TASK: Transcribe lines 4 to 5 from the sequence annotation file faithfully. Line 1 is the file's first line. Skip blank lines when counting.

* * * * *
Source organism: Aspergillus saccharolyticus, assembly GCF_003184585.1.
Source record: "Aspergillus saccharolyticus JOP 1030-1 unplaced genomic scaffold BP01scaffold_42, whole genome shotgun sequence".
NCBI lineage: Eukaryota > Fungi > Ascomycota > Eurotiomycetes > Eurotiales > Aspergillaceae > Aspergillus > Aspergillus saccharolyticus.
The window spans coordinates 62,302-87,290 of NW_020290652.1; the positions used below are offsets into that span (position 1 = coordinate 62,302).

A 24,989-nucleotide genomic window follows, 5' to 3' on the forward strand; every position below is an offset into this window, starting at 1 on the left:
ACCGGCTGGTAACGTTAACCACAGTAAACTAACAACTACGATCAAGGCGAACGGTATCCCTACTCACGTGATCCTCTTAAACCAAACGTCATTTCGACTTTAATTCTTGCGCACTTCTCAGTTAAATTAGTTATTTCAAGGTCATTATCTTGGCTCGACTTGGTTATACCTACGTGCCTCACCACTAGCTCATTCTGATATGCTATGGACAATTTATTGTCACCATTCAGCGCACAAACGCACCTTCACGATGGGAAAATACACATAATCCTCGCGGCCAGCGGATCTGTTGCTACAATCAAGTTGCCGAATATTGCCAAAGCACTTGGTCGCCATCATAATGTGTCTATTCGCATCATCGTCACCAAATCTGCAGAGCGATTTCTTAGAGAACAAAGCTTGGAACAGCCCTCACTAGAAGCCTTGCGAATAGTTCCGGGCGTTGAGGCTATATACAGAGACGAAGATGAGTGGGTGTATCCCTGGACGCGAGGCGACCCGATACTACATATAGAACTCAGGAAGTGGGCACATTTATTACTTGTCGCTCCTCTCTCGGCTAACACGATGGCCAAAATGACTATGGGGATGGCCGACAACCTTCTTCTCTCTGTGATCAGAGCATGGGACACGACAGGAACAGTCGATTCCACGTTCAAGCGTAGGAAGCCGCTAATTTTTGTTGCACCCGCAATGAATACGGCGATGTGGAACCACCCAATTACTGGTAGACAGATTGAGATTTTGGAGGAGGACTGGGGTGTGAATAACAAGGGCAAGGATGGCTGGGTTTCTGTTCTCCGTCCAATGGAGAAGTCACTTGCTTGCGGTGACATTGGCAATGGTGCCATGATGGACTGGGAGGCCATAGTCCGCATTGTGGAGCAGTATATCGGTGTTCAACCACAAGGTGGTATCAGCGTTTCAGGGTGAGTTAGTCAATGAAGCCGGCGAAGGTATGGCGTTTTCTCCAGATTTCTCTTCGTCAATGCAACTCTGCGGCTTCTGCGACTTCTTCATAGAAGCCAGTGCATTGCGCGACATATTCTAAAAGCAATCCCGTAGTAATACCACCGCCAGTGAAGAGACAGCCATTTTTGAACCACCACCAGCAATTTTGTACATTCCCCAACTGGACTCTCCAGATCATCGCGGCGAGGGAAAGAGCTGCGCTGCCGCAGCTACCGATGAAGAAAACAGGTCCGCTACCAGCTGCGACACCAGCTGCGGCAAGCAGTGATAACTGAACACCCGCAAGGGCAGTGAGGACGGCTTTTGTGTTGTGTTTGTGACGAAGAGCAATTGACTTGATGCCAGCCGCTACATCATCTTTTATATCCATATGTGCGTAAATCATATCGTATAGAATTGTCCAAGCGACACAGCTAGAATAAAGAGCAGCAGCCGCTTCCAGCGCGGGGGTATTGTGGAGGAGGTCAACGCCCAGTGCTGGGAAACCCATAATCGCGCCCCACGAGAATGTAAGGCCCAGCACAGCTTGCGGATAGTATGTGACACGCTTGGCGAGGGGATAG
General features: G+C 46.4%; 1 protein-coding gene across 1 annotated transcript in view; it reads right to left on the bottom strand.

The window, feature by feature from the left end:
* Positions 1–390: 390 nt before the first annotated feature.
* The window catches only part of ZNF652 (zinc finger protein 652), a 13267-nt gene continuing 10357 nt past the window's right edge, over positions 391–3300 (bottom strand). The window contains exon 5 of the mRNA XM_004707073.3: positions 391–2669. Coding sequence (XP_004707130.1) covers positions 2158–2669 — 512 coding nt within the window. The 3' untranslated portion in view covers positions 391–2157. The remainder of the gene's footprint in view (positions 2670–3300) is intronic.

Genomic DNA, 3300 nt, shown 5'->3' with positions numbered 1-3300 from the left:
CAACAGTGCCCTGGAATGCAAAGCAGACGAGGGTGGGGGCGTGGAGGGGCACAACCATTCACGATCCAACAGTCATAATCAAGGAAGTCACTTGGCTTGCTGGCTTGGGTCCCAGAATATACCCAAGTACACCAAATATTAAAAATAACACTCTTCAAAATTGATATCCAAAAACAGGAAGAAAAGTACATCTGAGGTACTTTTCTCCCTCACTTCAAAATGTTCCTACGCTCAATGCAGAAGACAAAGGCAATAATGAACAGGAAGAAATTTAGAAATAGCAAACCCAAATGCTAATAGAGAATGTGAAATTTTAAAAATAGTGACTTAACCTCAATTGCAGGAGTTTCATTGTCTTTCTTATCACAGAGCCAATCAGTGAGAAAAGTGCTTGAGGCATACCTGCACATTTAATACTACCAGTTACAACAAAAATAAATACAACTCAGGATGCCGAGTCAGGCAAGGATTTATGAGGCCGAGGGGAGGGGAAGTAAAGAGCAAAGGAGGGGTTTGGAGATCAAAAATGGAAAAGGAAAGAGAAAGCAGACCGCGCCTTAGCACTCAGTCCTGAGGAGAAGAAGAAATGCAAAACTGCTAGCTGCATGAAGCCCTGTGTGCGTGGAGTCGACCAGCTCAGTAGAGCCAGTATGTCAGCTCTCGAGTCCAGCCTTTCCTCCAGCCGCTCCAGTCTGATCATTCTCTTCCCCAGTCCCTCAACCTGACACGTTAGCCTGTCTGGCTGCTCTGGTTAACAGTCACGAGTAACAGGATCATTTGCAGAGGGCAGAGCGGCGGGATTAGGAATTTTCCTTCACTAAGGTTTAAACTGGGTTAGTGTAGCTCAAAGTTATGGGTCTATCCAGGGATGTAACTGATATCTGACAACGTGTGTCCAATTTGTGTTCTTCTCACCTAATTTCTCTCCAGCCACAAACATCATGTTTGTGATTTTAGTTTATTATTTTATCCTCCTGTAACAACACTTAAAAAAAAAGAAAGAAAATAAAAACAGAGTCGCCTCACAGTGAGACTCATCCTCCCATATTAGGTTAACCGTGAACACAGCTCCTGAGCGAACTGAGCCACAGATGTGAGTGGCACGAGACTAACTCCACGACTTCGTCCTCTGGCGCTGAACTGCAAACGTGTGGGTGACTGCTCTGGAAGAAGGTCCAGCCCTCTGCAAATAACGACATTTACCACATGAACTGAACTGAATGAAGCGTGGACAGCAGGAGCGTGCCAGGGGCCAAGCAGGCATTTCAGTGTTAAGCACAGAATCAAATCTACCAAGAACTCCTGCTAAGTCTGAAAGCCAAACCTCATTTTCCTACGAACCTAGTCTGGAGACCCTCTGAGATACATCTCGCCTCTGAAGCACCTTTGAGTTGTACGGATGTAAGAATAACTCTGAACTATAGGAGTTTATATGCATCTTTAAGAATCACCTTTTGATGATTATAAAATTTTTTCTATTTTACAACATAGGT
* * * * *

The window spans coordinates 62,302-87,290 of NW_020290652.1; the positions used below are offsets into that span (position 1 = coordinate 62,302).

A 24,989-nucleotide genomic window follows, 5' to 3' on the forward strand; every position below is an offset into this window, starting at 1 on the left: